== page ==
It's currently on their website for this week-- check it out if you'd like to see us gab...
Friday, August 31, 2007
Friday, August 24, 2007
John Singer Sargent was once reported to have said, "A portrait is a painting with something a little wrong with the mouth."
I have been working on a set of portraits of Marines I met in Iraq during my deployment.
Two of them I have signed, and the third is nearing completion, though I could paint forever on them (someone else said that a painting is never finished... that is also true)...
I am always excited when a painting comes to its completion--if it can survive over-working-- because as it matures, the colors and values all begin to resonate in harmony, and the time of ugliness is over for the piece (I have a theory that all paintings go through an "ugly adolescent" phase before they grow up and are let out of the house)!
I love Alla Prima and direct painting, as I have stated in previous posts, but there is definitely a richness in the classical methods of painting, in which layers of color and glaze are applied over an underpainting, slowly bringing the surface to maturity.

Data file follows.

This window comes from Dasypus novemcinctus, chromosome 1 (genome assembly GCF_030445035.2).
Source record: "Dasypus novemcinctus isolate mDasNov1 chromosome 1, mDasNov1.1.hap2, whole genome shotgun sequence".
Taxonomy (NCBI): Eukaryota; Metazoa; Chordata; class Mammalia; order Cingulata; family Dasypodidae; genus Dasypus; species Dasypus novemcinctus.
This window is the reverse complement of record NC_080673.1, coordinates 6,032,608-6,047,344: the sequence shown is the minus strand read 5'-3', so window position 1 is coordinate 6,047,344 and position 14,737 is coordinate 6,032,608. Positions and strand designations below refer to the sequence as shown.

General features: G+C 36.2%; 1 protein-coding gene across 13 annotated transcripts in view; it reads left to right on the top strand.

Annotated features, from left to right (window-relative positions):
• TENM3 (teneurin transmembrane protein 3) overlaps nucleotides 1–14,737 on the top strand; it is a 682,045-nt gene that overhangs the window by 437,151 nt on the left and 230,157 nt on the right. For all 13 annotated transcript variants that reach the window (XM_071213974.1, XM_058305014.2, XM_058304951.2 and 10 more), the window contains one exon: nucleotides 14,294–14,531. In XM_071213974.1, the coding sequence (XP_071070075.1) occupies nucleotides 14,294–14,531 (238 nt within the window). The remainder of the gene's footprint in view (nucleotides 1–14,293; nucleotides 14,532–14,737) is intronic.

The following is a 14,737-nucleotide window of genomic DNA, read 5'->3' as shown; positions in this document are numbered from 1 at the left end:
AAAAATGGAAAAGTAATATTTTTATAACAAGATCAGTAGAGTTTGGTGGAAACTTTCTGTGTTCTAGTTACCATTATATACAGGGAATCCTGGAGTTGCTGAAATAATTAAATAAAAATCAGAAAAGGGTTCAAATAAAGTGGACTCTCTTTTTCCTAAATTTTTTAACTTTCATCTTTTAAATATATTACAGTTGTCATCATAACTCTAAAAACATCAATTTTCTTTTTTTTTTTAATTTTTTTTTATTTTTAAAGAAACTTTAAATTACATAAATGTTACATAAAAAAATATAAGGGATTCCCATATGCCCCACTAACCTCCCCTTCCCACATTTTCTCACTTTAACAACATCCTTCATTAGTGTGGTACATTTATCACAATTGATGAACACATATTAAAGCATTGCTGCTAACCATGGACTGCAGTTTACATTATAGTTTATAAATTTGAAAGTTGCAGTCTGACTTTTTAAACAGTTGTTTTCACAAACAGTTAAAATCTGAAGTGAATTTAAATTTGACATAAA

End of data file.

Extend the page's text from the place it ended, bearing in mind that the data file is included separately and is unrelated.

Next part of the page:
The hard part is that one can too easily get stuck in a painting and over work it. Also, an artist's production is drastically slowed with the more "Academic" methods.
Portraiture, with all its demands and difficulties, also has an inherent power, in that the viewer sees the arrangement of form and color that you've created as a personal object-- that is, when you paint a person's image, people relate to it more deeply-- especially if you've rendered the likeness in a pleasing way.
Tuesday, June 19, 2007
These oil sketches are studies, once again, for larger paintings I'm going to work on.
The image of the Marine on the radio is one of Capt. OJ Weiss, whom I'd sketched in pencil as he called in fire on an insurgent house back in November 2006.
The two sketches of Marines reading are from a series of photos I took while spending time with the 3rd Battalion 2nd Marine Regiment near Habbaniyah. They may not be scenes of action, but they are part of a series I've been doing, of images that emphasize the more banal aspects of Marine life in a war zone.